Andrew Sullivan has written a nice review of Trump/Russia: A Definitive History in the Times Literary Supplement of London, “the world’s leading journal for literature and ideas.”
Unless, that is, you see all of this as some grand plan hatched in the halls of the Kremlin to unsettle the post-Cold War order, break up the EU and NATO, and legitimize the authoritarian pseudo-democracy in Russia. Seth Hettena, an investigative journalist with the Associated Press, lays out the entire labyrinth of ties Trump has long had with the Russian mafia in New York, and with the Russian government itself. His essential insight is that there is no clear distinction between the two. Putin’s Russia is a mafia state; its oligarchs deep in financial crime and close to mobsters. And Trump was ensnared early on, as his Trump Tower and Taj Mahal casino in New Jersey attracted all manner of Russian hoodlums, tycoons and hit men. But it deepened as Trump became bankrupt, saved only by bankers who were acting to protect themselves, and sought new financing when America’s banks refused to loan to this shiftiest of failed businessmen. His son, Eric, blurted out the truth to a friend: “We have all the funding we need out of Russia. We go there all the time”.
Hettena writes that Trump Tower was one of only two buildings in Manhattan to allow buyers to conceal their true identities. Money-launderers flocked to it. Trump’s Taj Mahal casino in Atlantic City was found to have “willfully violated” anti-money laundering rules of the Bank Secrecy Act, was subject to four separate investigations by the Internal Revenue Service for “repeated and significant” deviations from money-laundering laws, and was forced to pay what was then the largest ever money-laundering fine filed against a casino. The Trump World Tower, by the UN headquarters in New York, had a large number of investors connected to Russia, Ukraine and Kazakhstan. Trump’s consigliere, Michael Cohen, was found by a Congressional Committee to have “had a lot of connections to the former Soviet Union and . . . seemed to have associations with Russian organized crime figures in New York and Florida”. His campaign manager for a while – Paul Manafort – made a fortune channelling Kremlin propaganda in Ukraine. Trump’s new towers in Southern Florida were also humming with Russian buyers. Over a third of all the apartments in the seven Trump towers were connected either directly to Russian passports or to companies designed to conceal the owners. Hettena finds a prosecutor who spelled it out: “his towers were built specifically for the Russian middle class criminal”.
Trump’s unique refusal as a modern candidate to release his tax returns suddenly doesn’t seem so strange. And it is no surprise whatsoever that when the Trump campaign was told that the Kremlin had hacked Hillary Clinton’s emails and offered them to the campaign – as “part of Russia and its government’s support for Mr Trump” – they took the bait instantly. “If it’s what you say, I love it”, Donald Trump Jr emailed back to the Russian intermediary, “especially later in the summer”, clear proof of a conspiracy with a foreign power to corrupt the US elections. This led to the infamous Trump Tower meeting between Trump campaign officials and an emissary from Putin. In the autumn, the Clinton emails were duly unleashed, via WikiLeaks, and constantly touted by Trump himself. At one point, he even went on national television and directly asked the Kremlin to release more of them. Trump, in other words, was openly asking a hostile foreign government to help take down his opponent. But by then, his hourly outrages had lost the power to shock. As strong evidence emerged of a Russian campaign to influence the election in the summer and autumn of 2016, Obama proposed that a bipartisan group of senators release the information to warn the public. The Senate Majority leader, the Republican Mitch McConnell, refused. Much of the Republican Party would rather have the election rigged by Russians than see a Democrat win.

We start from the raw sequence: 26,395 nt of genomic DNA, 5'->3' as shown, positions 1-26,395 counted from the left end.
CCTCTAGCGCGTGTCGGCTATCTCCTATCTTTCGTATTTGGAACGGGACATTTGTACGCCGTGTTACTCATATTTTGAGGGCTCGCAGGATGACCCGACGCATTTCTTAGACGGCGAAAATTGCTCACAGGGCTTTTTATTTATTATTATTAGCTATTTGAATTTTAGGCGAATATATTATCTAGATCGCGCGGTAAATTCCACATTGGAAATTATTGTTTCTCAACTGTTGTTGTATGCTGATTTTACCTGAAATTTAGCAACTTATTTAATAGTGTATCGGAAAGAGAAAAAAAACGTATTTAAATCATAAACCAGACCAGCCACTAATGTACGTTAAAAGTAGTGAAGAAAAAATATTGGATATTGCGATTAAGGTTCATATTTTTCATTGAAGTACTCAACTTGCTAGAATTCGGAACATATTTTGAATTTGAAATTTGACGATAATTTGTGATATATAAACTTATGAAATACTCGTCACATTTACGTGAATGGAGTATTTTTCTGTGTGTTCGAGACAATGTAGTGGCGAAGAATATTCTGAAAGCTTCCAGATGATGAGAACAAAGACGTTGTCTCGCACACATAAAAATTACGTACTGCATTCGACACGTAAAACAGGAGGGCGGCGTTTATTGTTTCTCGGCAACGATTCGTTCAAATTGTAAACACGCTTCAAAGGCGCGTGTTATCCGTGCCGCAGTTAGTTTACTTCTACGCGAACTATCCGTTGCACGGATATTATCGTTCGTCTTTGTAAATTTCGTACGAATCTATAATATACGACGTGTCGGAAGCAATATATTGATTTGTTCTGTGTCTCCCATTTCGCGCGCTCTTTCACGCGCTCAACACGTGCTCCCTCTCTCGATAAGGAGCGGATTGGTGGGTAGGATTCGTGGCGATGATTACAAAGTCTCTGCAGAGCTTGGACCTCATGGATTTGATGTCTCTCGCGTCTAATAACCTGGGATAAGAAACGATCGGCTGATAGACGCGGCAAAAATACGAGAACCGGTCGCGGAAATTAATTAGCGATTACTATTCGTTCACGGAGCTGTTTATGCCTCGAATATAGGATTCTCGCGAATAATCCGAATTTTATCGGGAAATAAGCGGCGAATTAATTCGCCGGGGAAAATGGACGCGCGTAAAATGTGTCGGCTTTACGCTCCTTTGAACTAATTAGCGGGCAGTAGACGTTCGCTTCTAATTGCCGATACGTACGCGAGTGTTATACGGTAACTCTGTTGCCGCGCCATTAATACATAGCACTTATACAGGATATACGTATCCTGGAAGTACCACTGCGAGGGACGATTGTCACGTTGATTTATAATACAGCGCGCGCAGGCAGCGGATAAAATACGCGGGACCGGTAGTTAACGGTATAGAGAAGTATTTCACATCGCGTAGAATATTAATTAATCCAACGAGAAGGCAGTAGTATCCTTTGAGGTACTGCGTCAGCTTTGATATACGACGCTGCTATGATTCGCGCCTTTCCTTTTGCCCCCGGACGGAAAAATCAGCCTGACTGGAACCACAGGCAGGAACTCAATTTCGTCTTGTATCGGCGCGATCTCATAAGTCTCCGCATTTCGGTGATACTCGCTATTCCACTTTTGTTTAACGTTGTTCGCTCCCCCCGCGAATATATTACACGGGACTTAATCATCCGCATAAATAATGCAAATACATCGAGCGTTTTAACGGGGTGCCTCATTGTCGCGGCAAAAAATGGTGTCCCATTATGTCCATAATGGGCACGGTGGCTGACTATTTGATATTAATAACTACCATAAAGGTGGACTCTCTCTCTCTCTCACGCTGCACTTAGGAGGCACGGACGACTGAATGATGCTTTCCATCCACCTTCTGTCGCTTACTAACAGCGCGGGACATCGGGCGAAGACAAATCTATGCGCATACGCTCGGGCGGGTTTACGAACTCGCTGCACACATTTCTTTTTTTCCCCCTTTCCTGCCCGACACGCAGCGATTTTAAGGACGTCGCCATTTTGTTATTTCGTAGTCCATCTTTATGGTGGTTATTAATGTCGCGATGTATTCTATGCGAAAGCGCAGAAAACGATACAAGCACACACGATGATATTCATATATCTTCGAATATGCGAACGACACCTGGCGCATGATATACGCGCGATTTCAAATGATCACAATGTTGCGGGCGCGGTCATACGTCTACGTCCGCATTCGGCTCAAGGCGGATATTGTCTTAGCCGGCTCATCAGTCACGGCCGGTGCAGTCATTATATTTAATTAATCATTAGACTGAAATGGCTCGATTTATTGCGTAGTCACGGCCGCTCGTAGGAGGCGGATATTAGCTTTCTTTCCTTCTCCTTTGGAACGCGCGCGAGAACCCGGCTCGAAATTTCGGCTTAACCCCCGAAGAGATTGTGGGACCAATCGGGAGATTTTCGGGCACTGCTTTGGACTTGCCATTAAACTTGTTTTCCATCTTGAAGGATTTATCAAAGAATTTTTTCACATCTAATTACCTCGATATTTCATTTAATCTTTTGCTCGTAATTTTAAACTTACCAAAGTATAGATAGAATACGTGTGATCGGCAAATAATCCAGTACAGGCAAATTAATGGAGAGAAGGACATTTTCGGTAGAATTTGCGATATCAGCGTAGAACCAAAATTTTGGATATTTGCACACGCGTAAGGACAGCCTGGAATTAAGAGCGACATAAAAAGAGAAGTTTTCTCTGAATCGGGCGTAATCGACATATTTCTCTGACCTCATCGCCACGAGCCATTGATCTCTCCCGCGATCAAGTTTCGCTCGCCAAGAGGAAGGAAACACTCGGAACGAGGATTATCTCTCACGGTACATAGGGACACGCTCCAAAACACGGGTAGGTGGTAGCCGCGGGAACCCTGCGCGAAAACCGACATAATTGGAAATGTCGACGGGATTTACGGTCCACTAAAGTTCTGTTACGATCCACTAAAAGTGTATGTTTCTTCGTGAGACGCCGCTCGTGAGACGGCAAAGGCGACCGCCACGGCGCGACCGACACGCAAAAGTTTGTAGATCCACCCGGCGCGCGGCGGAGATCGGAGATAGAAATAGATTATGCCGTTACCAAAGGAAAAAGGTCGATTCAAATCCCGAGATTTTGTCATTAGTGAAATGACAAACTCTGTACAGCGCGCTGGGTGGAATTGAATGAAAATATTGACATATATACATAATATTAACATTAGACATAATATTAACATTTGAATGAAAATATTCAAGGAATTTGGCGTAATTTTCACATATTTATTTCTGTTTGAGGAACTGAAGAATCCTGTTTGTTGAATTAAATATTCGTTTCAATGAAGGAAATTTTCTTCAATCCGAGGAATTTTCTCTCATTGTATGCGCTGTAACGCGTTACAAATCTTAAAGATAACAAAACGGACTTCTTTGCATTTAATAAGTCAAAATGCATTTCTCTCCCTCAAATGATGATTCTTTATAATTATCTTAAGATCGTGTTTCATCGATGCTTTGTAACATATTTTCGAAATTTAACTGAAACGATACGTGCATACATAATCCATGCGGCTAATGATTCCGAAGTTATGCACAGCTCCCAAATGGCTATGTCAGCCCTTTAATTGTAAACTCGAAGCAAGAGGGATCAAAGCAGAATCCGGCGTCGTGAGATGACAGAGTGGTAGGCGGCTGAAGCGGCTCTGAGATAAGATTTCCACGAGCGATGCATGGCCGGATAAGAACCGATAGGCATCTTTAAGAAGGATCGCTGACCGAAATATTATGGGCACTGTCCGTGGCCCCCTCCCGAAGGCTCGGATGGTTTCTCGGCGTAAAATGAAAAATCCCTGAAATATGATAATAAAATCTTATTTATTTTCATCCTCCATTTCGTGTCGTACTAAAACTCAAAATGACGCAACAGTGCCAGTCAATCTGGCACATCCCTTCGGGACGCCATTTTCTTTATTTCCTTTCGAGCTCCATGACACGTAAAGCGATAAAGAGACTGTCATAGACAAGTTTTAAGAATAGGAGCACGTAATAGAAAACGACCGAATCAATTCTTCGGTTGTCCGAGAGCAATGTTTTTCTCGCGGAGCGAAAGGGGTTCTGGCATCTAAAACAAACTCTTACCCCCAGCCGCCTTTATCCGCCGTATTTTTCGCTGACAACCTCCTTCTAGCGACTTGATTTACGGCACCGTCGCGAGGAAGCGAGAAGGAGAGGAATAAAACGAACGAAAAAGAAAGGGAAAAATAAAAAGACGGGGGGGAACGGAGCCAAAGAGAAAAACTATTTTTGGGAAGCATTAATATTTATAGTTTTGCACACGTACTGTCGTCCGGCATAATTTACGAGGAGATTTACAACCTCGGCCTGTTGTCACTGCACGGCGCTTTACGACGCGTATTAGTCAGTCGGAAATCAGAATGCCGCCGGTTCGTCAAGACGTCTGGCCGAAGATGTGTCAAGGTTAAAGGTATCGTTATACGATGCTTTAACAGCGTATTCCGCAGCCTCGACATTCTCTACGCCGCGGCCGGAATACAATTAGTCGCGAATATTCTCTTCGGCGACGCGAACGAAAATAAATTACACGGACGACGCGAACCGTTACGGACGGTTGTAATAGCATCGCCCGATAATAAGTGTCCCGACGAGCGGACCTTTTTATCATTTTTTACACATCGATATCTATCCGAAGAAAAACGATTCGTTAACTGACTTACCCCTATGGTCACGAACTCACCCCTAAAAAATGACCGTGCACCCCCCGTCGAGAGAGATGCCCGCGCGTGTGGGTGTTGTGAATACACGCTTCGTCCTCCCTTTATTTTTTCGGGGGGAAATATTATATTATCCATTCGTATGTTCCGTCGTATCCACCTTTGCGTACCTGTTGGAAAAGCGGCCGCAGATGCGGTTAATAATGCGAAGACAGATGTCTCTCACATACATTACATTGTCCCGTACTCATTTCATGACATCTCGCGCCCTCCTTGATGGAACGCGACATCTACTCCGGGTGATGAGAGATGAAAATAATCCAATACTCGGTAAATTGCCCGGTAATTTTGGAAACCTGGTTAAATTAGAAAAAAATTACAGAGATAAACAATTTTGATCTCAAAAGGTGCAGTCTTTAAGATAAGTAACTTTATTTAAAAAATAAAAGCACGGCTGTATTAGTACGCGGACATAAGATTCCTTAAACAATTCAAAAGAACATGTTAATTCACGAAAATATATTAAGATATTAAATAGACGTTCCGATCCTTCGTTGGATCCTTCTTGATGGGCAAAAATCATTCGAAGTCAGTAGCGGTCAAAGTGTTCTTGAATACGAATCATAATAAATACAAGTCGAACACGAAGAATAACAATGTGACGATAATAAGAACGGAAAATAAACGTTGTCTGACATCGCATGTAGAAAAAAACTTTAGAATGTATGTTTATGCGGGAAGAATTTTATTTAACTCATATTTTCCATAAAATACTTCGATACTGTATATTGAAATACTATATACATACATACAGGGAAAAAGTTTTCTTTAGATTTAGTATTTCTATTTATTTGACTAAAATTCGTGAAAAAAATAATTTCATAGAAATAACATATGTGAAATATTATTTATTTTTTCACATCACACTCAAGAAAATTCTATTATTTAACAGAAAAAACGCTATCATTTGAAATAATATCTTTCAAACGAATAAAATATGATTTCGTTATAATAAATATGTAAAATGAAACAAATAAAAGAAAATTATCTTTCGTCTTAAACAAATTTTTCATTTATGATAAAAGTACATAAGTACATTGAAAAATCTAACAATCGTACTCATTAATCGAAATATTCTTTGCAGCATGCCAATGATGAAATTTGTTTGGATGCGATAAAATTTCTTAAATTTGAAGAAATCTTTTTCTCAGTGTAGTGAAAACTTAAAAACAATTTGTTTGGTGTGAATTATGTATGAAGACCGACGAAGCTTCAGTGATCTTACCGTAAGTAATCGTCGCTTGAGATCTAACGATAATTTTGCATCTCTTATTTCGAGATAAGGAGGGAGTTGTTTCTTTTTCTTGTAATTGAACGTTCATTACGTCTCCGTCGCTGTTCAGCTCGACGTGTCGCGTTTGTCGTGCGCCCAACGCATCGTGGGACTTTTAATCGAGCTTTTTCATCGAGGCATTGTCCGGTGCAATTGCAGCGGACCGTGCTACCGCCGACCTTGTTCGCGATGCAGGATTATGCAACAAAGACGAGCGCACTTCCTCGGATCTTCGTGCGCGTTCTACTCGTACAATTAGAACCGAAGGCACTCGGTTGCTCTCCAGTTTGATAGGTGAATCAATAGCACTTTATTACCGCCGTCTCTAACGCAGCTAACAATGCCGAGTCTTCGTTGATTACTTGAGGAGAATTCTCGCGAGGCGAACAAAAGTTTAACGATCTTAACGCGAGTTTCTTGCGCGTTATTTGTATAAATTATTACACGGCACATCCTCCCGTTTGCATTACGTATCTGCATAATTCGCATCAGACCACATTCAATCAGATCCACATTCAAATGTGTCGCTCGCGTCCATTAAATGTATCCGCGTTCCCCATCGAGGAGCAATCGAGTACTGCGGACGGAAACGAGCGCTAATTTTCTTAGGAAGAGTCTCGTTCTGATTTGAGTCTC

The quid pro quo appears to have been a promise to undo sanctions when Trump came to power – something his first National Security Counsel head, Mike Flynn, immediately started work on after the election victory….
In case you missed it, here’s my op-ed on Russian sanctions and Oleg Deripaska that ran in The New York Times.
My Rolling Stone Q&A with Watergate figure John Dean got a lot of people talking. Dean told me that Nixon might have survived if he had Fox News. He also said that he doesn’t expect Trump to resign and a whole lot more.
One thing that we didn’t have room for was a question I asked John Dean about the Chennault Affair, another Nixon scandal that involved collusion with a foreign power to win an election and allegations of treason.
So my Rolling Stone piece is up about the dangers of a one-on-one meeting between President Trump and Russian President Vladimir Putin in Helsinki, Finland.
There’s an interesting bit of history I couldn’t fit into the story. It involves another Russian leader telling another U.S. president at a summit in Helsinki that he would help re-elect him.
And the fact that we know about this conversation is one more reason why Putin doesn’t want any notetakers around when he meets with Trump alone on July 16th. Continue reading
“Our freedoms are slowly but surely being taken away from us,” Senator Ron Johnson of Wisconsin declared on the Fourth of July. “The world would be a far better places if it were more free.”
It was no small irony that while he served up platitudes of democracy and freedom to his constituents, Senator Johnson himself was a world away in Moscow, appeasing a regime that attacked American democracy and wreaks havoc around the world.